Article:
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THE present Publication being chiefly intended for the American reader, we have taken the liberty of making some alterations, which, it is presumed, will rather prove advantageous than otherwise.
Some parts of the work have been abridged, and other parts totally omitted, as being of little or no use to the American Surveyor. These alterations have enabled the Editor to introduce into the body of the work, some matters of considerable importance in the practice of surveying; amongst which, are a complete sct of tables of latitude and departure, to the distance of 100, and to every 15 Minutes of the quadrant; a table of logarithms from 1 to 10,000; and a table of artificial sines, tangents, and secants ; also an example of calculating the contents of a survey, according to the method commonly practised in the surveyor general's office of this commonwealth,
VYSE'S TUTOR'S GUIDE, BEING a complete System of trithmetic; with vous Branches in the Mathematics.
In fix Part., viz 1. Arithmetic in all its useful Rules, and a great variety of qu-stions. 2 Vulgar Fractions in all their Parts.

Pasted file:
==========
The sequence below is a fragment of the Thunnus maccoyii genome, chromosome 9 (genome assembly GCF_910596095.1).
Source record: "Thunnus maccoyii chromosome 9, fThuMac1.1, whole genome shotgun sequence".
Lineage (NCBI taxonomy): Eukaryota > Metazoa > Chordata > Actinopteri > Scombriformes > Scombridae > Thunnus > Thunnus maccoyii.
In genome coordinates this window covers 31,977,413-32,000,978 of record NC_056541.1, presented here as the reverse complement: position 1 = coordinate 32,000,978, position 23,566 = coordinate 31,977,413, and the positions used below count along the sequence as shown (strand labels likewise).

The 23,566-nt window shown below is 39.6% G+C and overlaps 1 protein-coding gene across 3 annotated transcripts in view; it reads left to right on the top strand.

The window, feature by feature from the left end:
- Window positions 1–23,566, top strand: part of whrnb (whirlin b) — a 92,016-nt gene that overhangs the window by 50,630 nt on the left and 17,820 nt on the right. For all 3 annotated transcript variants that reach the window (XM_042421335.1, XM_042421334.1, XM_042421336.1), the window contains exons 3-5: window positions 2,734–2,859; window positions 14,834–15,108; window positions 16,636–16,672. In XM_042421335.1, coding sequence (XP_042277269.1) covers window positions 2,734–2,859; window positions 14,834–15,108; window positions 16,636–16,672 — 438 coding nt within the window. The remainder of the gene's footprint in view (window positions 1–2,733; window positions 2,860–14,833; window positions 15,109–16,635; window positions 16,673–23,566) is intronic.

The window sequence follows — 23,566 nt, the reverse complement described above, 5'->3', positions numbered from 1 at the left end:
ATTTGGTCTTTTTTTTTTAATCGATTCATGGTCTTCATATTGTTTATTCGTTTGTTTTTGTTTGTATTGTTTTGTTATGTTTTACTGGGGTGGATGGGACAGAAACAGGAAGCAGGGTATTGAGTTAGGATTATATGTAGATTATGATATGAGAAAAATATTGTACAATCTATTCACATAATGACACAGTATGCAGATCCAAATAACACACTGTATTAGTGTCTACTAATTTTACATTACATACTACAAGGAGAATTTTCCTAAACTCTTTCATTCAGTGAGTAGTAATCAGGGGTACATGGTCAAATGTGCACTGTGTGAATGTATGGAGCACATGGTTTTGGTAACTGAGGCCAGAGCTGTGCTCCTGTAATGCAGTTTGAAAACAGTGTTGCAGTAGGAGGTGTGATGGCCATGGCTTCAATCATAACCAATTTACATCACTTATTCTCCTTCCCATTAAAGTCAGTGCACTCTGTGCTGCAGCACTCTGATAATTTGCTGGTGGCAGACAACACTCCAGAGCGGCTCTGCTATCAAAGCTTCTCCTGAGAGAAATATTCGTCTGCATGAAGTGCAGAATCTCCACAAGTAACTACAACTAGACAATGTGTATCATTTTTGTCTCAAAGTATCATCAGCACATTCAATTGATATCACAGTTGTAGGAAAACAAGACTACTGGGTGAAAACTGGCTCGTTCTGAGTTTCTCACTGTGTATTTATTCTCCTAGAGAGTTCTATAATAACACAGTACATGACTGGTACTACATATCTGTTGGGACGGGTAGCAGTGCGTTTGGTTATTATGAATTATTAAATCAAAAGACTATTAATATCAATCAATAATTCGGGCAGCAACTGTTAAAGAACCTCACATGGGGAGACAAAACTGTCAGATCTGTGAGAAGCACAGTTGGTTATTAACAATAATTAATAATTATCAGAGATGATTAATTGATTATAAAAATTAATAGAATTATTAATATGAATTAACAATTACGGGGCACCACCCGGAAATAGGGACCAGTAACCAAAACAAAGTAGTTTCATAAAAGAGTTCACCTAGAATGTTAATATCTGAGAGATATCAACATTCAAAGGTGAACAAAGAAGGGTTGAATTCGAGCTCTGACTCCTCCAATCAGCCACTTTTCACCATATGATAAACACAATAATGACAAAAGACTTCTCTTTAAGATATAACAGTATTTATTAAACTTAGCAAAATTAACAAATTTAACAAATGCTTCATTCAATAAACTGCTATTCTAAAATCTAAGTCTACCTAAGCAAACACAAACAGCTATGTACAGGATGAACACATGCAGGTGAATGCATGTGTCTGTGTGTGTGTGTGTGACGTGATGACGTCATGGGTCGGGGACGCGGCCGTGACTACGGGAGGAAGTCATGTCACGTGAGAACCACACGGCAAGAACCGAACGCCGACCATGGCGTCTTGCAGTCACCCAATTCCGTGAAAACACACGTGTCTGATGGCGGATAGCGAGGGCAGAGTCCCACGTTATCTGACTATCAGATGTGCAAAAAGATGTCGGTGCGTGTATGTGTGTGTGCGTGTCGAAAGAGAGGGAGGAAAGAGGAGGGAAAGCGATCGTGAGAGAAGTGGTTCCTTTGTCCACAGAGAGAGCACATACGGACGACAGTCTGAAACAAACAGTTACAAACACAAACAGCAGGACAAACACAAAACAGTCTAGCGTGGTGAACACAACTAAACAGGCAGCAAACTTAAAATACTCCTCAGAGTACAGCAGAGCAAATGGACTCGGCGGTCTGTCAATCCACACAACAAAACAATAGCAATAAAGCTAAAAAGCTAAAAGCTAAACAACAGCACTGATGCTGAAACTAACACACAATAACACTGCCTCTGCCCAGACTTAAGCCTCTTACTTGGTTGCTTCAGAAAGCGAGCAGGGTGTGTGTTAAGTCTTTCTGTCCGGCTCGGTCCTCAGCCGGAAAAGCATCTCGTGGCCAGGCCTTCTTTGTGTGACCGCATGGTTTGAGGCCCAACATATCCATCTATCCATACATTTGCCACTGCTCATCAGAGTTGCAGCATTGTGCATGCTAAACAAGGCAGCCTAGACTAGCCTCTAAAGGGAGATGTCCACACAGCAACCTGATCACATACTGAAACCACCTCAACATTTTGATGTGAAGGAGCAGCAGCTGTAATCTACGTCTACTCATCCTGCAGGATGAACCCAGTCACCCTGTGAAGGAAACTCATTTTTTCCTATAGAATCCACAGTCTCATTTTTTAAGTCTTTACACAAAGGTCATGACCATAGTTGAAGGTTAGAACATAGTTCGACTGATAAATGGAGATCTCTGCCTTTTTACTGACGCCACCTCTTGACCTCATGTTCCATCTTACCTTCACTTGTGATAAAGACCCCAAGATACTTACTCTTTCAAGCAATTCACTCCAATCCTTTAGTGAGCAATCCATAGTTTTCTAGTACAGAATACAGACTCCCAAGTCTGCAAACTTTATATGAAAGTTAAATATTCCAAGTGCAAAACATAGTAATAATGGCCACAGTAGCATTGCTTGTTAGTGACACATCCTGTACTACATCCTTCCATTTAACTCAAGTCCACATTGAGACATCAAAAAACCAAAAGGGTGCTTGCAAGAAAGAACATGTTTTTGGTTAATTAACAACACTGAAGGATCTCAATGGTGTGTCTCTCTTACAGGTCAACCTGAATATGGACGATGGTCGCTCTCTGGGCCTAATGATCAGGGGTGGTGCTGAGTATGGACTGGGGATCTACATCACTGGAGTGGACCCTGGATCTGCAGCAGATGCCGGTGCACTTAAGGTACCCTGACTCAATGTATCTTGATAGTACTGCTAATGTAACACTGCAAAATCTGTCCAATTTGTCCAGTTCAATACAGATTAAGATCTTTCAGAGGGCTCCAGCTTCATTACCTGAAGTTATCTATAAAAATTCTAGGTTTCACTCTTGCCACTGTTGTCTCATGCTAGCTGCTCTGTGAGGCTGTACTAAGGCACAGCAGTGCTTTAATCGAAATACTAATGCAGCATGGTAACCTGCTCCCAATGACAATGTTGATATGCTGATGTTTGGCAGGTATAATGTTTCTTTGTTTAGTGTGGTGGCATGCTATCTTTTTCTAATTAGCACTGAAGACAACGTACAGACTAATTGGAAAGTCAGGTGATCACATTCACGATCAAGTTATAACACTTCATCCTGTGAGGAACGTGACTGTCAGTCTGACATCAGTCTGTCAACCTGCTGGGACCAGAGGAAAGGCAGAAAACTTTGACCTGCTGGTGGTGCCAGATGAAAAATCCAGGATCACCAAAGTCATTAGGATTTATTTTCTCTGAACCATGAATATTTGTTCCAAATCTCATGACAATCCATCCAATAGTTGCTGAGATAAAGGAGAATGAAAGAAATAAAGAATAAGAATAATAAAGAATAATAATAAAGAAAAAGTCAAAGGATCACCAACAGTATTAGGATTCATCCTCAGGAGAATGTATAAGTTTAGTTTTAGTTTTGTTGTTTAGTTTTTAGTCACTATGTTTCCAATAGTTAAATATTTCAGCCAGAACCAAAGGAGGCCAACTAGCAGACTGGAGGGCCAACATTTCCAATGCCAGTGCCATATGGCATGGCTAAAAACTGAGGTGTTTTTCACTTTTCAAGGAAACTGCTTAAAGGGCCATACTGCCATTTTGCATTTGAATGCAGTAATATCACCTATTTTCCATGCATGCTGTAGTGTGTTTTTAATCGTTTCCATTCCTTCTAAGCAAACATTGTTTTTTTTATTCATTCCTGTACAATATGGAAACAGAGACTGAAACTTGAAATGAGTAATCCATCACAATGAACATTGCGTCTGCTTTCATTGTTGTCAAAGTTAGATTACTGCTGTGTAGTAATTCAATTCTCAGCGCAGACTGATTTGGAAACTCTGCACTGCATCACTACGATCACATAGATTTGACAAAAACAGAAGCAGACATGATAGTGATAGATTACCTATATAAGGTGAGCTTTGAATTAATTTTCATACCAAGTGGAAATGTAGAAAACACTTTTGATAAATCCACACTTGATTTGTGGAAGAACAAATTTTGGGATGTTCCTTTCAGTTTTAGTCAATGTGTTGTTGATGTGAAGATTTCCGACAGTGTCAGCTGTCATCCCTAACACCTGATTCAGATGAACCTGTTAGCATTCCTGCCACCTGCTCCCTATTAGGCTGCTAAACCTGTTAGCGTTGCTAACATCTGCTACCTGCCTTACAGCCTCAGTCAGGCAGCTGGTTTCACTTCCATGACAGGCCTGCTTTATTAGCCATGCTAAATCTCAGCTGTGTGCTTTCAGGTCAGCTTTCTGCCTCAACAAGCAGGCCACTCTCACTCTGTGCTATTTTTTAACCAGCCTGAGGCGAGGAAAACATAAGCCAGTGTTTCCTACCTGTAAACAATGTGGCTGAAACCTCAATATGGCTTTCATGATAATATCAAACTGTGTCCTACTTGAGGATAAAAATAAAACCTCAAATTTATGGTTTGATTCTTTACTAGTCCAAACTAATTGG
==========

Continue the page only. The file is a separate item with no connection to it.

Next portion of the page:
3 Decii si fractions, with the Extraction of Roots of different Powers; to which is added, Rules, &c. for the easy Calculation of interest and innuities, &c furation of Supertices and Solids, applied to measuring Artificers' Works, &c. with a collection of Questions for Exercise. To which is added, the Specific gravity of Me. tals, &c. 5. Chronology or the Method of finding the several Cycles, Epacts. Moveables Feafts, Time of High Water, &c.; with a collection of Questions relating to History; likewise all the moft useful Examples on both the Globes. 6. Algebra, wherein the Method of raising and resolving Equations is rendered casy, and illustrated with a Variety of Examples and Numerical Questions.
THE KEY TO THE TUTOR'S GUIDE; OR the Arithmetician's Repository : containing Solutions of the Questions, &c. in the Tutor's Guide. The whole being principally designed for the Ease of Schoolmasters; and, with the Guide, furnishes a more complete and extensive System of Arithmetic than any extant ; and will enable all those who are acquainted with the first Principles to attain a competent Knowledge of the several Rules with Ease and Precision, and thereby qualify them. selves to instruct the children and domestics of a family at leisure hours.
AN INTRODUCTION TO ALGEBRA; WITH notes and observations ; designed for the use of Schools and Places of Public Education. by John Bong NYCASTLE, of the Royal Military Academy, Woolwich. The first American edition.
The American Tutor's Asistant ; or, a compendious system of Practical Arithmetic ; containing, the several rules of that ufeful science, concisely defined, methodical. ly arranged, and fully exemplified. The whole particularly adapted to the case and regular instruction of youth. in ov: American schools.
HE word geometry imports no
than to measure the earth, or to measure land; yet in a larger and more proper sense, it is applied to all sorts of dimensi